Continuing from last week’s post regarding social media; the second session from the virtual conference I attended was presented by Neal Schaffer, President of Windmills Marketing. Neal took a closer look at the strategic role that Twitter plays in the social media landscape, provided potential usage scenarios for any business on Twitter, and provided tips on how to strategically maximize Twitter for businesses.
So why is social media, Twitter specifically, so important? Well, 23% of our time on the Internet is spent on social media sites, with Twitter being one of the most popular social media tools. Tools? Twitter is not just a place for you to let people know what you had for lunch. It gives you the opportunity to communicate with your customers, prospects, partners, and network. It works in two directions: Twitter enables you to keep your followers educated by posting information about your business and industry, which positions you as an expert in the field. You can also use Twitter to follow others in the industry and keep abreast of trends, conversations about products, etc. Re-tweet the good stuff to your followers, and polish your image as the expert.
Below is a brief summary of three popular social media sites. Use it to help you decide which social media network will be best for you and your business.
I hope you enjoyed this series and will seriously consider using social media to help grow your business. And remember; social media is a commitment, NOT a campaign!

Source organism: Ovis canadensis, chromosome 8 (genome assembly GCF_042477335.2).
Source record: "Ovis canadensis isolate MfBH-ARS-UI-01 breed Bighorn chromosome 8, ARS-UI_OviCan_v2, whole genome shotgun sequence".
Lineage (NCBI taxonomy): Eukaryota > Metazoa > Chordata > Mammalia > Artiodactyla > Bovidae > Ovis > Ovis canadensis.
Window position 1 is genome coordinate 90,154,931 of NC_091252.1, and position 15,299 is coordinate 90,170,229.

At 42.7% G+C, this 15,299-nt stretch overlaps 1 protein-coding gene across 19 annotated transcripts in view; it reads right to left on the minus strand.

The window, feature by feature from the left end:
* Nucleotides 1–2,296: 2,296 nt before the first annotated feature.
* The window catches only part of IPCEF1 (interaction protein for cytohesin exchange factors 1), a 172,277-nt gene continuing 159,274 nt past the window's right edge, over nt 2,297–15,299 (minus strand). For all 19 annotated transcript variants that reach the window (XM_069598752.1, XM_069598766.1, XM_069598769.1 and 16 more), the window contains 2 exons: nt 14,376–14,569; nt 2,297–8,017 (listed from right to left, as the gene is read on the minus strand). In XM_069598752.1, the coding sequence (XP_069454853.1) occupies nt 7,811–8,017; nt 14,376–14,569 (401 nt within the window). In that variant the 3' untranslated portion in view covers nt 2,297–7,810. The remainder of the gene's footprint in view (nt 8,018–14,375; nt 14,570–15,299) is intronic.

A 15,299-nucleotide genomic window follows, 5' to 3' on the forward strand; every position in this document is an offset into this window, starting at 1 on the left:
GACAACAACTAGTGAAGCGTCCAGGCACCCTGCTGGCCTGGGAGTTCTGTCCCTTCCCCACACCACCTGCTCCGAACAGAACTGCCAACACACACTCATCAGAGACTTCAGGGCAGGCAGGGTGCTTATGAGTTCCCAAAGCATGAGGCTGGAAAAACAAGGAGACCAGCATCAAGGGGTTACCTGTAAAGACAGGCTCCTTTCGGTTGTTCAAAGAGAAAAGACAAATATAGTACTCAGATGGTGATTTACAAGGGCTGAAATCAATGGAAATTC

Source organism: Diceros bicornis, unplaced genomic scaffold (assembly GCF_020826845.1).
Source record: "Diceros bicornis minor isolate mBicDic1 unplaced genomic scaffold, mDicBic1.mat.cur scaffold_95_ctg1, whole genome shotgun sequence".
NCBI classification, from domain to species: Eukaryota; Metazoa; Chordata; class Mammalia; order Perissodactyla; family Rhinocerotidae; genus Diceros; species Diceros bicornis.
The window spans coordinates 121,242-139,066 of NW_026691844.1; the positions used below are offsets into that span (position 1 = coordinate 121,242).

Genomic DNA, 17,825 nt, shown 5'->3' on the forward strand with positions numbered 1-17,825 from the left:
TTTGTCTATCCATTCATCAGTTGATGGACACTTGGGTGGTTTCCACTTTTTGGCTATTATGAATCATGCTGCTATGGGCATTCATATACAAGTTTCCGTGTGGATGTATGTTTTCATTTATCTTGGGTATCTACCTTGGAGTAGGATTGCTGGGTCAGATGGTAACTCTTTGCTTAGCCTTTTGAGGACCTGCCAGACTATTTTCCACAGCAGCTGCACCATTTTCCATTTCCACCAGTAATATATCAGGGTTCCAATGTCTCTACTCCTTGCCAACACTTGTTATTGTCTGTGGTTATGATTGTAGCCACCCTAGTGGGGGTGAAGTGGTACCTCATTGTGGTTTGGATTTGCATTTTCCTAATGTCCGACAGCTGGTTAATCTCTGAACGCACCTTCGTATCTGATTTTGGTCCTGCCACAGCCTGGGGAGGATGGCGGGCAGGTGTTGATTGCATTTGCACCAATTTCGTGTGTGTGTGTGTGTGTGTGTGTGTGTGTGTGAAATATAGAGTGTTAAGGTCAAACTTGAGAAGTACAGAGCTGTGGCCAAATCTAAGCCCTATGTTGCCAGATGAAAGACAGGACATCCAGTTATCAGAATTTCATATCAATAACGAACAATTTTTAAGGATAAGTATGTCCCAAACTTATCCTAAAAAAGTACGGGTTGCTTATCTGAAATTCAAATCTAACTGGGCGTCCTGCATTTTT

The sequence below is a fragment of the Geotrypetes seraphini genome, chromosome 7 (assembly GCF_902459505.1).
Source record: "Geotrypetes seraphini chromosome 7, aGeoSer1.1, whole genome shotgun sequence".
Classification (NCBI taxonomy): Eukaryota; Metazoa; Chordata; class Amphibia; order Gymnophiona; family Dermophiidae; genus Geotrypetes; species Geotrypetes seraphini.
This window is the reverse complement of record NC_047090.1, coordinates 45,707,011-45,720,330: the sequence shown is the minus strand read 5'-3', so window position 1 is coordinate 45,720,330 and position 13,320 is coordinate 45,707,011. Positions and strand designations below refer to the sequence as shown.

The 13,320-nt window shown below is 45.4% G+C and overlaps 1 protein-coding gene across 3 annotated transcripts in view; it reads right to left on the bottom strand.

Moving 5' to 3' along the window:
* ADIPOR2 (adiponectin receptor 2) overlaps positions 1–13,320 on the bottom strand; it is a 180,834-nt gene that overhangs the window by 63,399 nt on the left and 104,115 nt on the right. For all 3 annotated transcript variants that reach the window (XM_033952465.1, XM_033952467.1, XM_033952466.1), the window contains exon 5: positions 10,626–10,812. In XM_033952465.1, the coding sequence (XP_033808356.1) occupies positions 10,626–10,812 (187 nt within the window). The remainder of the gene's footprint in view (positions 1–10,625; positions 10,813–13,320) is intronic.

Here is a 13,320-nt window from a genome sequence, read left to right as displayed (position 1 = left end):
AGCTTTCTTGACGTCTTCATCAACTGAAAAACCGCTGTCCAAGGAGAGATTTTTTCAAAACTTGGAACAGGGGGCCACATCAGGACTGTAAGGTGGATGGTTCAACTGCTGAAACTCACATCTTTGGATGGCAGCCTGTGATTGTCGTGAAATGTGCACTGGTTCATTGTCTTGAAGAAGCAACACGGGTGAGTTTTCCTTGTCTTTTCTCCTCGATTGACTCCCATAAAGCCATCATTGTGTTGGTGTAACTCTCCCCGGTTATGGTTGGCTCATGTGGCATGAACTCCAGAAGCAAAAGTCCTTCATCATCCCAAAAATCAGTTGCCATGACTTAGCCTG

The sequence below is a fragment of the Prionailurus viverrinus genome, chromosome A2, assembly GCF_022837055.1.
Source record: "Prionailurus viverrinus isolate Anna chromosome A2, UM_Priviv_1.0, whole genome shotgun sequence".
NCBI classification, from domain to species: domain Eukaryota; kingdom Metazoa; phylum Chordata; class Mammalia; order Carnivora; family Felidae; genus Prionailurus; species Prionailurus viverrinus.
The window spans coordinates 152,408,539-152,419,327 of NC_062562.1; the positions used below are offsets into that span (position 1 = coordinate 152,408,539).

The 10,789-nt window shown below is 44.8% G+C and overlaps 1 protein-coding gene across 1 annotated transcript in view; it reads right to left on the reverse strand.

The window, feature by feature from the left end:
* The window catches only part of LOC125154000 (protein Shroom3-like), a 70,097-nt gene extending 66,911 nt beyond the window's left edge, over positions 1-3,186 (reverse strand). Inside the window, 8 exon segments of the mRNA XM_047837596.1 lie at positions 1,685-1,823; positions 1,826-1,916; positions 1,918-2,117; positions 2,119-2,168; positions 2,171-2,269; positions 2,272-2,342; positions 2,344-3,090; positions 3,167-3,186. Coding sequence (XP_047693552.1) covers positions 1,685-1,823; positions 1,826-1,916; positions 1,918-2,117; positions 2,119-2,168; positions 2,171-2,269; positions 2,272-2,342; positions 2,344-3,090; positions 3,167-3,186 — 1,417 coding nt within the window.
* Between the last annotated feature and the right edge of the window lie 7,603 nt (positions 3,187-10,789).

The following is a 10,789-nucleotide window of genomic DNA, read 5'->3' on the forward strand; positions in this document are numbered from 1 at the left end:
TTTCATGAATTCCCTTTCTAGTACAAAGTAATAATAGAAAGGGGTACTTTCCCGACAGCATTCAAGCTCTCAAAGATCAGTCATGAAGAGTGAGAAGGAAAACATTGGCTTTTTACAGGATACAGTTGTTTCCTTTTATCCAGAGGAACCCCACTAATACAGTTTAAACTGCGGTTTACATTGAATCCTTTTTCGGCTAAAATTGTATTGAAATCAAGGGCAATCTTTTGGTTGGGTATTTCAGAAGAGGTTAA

Oh and by the way, here are the links to our social media sites!
Recently I attended a virtual conference about social media. Five “experts” each discussed a different social media outlet and how they can help users connect with “followers” and “fans,” i.e., customers and potential customers.
Some of you may be thinking, “social media, so what? I’m a roofing contractor and social media doesn’t apply to me.” You may want to think again, because social media is here to stay! Social media is all about engaging with your customers and positioning yourself as an expert in your field so people look to YOU when they have questions. After reading this post I challenge you to do a search on YouTube or Twitter for Duro-Last Roofing or even roofing in general. I think you will be surprised at what you find and how many of your colleagues are using social media to talk about roofing, showcase projects, offer installation tips, and promote their businesses.
In this blog post and the next, I want to share some notes from two of the speakers that I felt were important to think about – not only with social media, but for marketing your business in general.
President of UnMarketing, Scott Stratten’s definition of unmarketing is doing what comes naturally, vs. being forced to do things that make you ill. What does this mean for your business? Staying true to beliefs. Focusing on the customers and prospects that matter and becoming the expert in your field. Here are my take-a-ways (Scott speaks in Twitter which means he uses 140 characters or less) that can be applied to any business:
Everybody’s a marketer in your company, not just the marketing department.
Know, Like, Trust. People do business with those that they know, like, and trust.
People spread awesome.
Social media doesn’t make something better, it just amplifies it.
Choose one social media platform and build from that.
Social media doesn’t change the fact that relationships take time.